However, this new case which showed a great macroscopic resemblance to those types of dissecting leiomyomas did not demonstrate intramural dissection so it was accepted as a new intermediate tumor other than intramural and cotyledonoid dissecting leiomyoma[5]. Both cotyledonoid dissecting and cotyledonoid leiomyomas demonstrate hydropic degeneration[4-6]. As presented in our current case, hydropic degeneration may lead cystic degeneration.

According to our knowledge, our current cotyledonoid leiomyoma case which does not contain myometrium dissection is the third one following the original descriptive case of Roth et al and Gurbuz et al[5,11].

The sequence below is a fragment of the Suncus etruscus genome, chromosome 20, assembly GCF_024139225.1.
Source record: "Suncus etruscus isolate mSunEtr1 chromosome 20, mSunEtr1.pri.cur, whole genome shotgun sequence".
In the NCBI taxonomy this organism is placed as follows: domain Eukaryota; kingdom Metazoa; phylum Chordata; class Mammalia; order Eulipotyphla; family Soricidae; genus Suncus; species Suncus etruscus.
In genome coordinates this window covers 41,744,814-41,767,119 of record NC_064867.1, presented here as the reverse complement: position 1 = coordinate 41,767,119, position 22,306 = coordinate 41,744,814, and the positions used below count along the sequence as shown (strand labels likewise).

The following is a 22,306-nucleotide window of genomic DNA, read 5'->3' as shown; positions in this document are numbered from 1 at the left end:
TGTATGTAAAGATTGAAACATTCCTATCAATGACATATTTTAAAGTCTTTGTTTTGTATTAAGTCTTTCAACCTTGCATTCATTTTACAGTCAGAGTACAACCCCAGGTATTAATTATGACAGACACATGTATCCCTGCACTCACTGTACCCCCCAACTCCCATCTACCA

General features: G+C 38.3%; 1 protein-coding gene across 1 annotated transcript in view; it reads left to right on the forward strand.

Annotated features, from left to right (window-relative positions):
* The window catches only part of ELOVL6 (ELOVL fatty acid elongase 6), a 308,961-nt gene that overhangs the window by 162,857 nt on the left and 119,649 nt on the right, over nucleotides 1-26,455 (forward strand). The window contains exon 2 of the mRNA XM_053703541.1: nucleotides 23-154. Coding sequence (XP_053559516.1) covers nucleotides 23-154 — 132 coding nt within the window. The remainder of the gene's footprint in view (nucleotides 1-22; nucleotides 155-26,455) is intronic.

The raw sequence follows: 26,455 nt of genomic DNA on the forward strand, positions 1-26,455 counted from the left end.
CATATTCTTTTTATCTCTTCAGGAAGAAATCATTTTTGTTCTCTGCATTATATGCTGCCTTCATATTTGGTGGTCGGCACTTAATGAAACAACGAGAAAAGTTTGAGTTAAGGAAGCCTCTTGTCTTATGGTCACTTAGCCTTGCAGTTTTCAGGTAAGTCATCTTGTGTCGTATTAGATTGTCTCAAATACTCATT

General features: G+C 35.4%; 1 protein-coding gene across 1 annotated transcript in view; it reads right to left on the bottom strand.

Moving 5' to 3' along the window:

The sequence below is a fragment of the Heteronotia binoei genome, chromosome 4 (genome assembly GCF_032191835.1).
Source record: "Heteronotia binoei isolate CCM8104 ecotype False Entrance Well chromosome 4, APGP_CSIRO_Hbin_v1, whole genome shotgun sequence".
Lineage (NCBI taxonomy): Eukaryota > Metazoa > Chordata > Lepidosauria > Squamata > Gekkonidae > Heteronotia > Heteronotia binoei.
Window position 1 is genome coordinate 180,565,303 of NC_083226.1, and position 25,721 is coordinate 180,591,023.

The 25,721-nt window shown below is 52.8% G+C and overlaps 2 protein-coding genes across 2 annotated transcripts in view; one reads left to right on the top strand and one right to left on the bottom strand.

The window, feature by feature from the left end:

The differential diagnosis of cotyledonoid leiomyomas includes intravenous leiomyomatosis and leiomyomas with perinodular hydropic changes. Intravenous leiomyomatosis grossly demonstrates multinodularity however exophytic component of the tumor does not show congestion. In the current case, the apparent purple color of the tumor was the result of congested vessels which were more prominent at the periphery of the mass. Leiomyomas with perinodular hydropic degeneration and cotyledonoid leiomyomas both demonstrate hydropic degeneration. Nevertheless the placenta like gross appearance of cotyledonoid leiomyomas can be discriminative which was also observed in our current case. Myxoid leiomyosarcoma should also be included in the differential diagnosis. Although myxoid leiomyosarcoma demonstrate malignant biological behavior, they do not have atypical cytology and mitotic activity is low as 0-2 per ten high power fields. The main properties of the tumor which indicate the malignant potential are infiltrative growth pattern and high Ki-67 index (>60% of tumor cells positive for Ki-67). In our current case Ki-67 index was quite low (1%) and we could rule out myxoid leiomyosarcoma.